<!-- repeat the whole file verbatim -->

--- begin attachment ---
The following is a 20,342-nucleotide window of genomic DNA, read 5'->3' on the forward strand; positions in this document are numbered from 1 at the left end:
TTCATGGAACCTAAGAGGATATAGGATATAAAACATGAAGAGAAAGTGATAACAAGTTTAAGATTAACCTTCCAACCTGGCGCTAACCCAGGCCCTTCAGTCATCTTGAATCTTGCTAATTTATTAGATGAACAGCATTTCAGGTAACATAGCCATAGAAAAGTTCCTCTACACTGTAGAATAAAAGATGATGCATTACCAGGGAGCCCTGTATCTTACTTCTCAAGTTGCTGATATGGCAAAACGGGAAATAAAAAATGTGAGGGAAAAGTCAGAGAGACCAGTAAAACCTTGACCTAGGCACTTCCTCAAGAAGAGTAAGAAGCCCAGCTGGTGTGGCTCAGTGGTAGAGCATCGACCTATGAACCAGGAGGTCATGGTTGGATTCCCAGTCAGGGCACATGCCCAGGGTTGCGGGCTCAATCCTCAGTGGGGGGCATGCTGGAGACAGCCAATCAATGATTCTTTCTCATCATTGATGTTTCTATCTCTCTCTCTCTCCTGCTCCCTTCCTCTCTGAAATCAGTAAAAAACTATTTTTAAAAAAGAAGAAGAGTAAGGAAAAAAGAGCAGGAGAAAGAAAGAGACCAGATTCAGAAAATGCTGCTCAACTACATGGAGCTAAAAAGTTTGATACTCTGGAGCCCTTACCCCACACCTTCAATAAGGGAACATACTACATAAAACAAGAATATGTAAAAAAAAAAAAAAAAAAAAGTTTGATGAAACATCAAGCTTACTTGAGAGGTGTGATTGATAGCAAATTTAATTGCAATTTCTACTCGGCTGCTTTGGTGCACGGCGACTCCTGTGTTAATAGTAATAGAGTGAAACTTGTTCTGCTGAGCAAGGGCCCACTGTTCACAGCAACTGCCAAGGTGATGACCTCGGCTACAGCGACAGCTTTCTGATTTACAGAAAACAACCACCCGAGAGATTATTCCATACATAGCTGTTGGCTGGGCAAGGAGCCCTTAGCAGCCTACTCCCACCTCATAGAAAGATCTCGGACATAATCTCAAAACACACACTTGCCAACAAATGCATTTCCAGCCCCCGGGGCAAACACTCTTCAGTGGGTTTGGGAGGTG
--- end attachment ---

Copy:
The following is a 20,342-nucleotide window of genomic DNA, read 5'->3' on the forward strand; positions in this document are numbered from 1 at the left end:
TTCATGGAACCTAAGAGGATATAGGATATAAAACATGAAGAGAAAGTGATAACAAGTTTAAGATTAACCTTCCAACCTGGCGCTAACCCAGGCCCTTCAGTCATCTTGAATCTTGCTAATTTATTAGATGAACAGCATTTCAGGTAACATAGCCATAGAAAAGTTCCTCTACACTGTAGAATAAAAGATGATGCATTACCAGGGAGCCCTGTATCTTACTTCTCAAGTTGCTGATATGGCAAAACGGGAAATAAAAAATGTGAGGGAAAAGTCAGAGAGACCAGTAAAACCTTGACCTAGGCACTTCCTCAAGAAGAGTAAGAAGCCCAGCTGGTGTGGCTCAGTGGTAGAGCATCGACCTATGAACCAGGAGGTCATGGTTGGATTCCCAGTCAGGGCACATGCCCAGGGTTGCGGGCTCAATCCTCAGTGGGGGGCATGCTGGAGACAGCCAATCAATGATTCTTTCTCATCATTGATGTTTCTATCTCTCTCTCTCTCCTGCTCCCTTCCTCTCTGAAATCAGTAAAAAACTATTTTTAAAAAAGAAGAAGAGTAAGGAAAAAAGAGCAGGAGAAAGAAAGAGACCAGATTCAGAAAATGCTGCTCAACTACATGGAGCTAAAAAGTTTGATACTCTGGAGCCCTTACCCCACACCTTCAATAAGGGAACATACTACATAAAACAAGAATATGTAAAAAAAAAAAAAAAAAAAAGTTTGATGAAACATCAAGCTTACTTGAGAGGTGTGATTGATAGCAAATTTAATTGCAATTTCTACTCGGCTGCTTTGGTGCACGGCGACTCCTGTGTTAATAGTAATAGAGTGAAACTTGTTCTGCTGAGCAAGGGCCCACTGTTCACAGCAACTGCCAAGGTGATGACCTCGGCTACAGCGACAGCTTTCTGATTTACAGAAAACAACCACCCGAGAGATTATTCCATACATAGCTGTTGGCTGGGCAAGGAGCCCTTAGCAGCCTACTCCCACCTCATAGAAAGATCTCGGACATAATCTCAAAACACACACTTGCCAACAAATGCATTTCCAGCCCCCGGGGCAAACACTCTTCAGTGGGTTTGGGAGGTG